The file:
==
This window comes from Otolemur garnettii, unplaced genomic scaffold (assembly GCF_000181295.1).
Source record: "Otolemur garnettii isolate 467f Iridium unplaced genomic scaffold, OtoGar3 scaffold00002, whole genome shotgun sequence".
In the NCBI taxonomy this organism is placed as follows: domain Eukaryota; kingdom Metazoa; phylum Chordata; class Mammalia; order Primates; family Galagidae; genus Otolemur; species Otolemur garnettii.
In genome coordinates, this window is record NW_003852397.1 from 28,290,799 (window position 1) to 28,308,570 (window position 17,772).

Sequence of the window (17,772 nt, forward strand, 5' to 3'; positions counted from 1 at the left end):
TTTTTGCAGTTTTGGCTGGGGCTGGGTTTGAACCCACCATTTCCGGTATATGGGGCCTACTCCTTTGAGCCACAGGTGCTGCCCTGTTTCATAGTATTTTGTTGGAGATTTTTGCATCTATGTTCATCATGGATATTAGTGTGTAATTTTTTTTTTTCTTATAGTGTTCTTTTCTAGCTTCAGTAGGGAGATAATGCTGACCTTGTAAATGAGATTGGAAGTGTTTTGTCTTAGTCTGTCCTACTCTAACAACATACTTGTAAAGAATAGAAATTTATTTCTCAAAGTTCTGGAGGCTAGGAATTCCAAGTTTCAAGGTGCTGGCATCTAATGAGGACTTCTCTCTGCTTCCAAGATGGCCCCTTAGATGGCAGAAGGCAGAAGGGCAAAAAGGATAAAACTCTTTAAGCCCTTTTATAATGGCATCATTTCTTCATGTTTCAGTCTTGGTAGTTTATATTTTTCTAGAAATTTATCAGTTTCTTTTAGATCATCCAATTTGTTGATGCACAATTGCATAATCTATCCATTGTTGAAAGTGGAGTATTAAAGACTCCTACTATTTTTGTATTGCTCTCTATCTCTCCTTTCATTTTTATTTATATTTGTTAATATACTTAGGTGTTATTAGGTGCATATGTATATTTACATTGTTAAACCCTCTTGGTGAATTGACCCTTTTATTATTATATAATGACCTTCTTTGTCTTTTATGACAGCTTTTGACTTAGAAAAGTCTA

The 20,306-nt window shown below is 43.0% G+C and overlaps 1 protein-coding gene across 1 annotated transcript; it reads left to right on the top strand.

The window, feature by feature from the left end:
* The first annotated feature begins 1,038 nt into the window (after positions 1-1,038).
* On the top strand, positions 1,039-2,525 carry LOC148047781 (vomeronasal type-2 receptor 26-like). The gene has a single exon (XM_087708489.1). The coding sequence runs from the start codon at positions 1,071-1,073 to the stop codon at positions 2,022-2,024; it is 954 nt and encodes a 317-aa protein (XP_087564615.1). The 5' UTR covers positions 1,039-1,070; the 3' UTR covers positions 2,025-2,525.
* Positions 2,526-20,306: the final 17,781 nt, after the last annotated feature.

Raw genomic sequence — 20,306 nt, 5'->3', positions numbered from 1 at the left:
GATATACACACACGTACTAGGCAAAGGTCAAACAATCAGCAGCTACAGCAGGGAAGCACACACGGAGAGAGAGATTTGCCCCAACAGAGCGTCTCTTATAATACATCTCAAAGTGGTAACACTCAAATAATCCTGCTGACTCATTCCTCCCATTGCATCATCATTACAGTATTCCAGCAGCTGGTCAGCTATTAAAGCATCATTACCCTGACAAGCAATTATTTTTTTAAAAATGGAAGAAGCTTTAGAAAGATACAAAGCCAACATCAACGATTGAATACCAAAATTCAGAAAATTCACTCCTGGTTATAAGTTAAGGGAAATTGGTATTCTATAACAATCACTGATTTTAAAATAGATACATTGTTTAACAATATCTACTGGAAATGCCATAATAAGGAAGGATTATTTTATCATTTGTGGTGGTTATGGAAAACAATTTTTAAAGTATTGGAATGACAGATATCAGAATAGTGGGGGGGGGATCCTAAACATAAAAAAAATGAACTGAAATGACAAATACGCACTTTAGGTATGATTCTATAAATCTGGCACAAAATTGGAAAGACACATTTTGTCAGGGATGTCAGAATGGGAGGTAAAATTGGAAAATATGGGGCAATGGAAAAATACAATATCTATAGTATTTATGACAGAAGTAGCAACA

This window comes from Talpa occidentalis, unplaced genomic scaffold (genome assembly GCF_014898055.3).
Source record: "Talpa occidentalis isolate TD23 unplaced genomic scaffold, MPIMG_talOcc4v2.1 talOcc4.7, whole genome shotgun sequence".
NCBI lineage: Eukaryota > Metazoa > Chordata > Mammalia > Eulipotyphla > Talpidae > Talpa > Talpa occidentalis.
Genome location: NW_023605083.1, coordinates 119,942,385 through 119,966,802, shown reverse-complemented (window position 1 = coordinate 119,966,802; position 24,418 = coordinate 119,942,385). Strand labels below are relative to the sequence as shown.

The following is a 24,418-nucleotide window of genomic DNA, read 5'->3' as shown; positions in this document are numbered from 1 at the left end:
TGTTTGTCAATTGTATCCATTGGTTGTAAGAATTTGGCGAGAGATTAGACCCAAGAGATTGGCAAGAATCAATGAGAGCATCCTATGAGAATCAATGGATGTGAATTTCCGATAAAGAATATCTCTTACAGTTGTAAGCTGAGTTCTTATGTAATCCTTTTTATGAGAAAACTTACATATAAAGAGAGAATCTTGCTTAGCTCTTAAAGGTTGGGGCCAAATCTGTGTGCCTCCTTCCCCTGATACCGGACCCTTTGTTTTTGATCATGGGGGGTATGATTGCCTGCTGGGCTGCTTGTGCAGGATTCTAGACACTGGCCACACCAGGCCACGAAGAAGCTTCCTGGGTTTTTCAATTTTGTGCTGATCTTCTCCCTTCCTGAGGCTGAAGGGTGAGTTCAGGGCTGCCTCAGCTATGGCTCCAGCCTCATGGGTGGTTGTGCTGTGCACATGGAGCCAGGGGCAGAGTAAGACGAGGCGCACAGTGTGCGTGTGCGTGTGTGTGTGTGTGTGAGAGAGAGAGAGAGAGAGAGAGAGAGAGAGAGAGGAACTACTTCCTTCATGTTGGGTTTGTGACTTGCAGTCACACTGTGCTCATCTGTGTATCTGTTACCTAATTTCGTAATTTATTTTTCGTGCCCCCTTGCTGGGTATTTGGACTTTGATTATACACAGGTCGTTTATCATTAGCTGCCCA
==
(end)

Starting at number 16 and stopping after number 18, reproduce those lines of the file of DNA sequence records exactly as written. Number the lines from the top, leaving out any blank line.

NCBI lineage: Eukaryota > Metazoa > Chordata > Mammalia > Eulipotyphla > Talpidae > Talpa > Talpa occidentalis.
Genome location: NW_023605083.1, coordinates 119,942,385 through 119,966,802, shown reverse-complemented (window position 1 = coordinate 119,966,802; position 24,418 = coordinate 119,942,385). Strand labels below are relative to the sequence as shown.

The following is a 24,418-nucleotide window of genomic DNA, read 5'->3' as shown; positions in this document are numbered from 1 at the left end: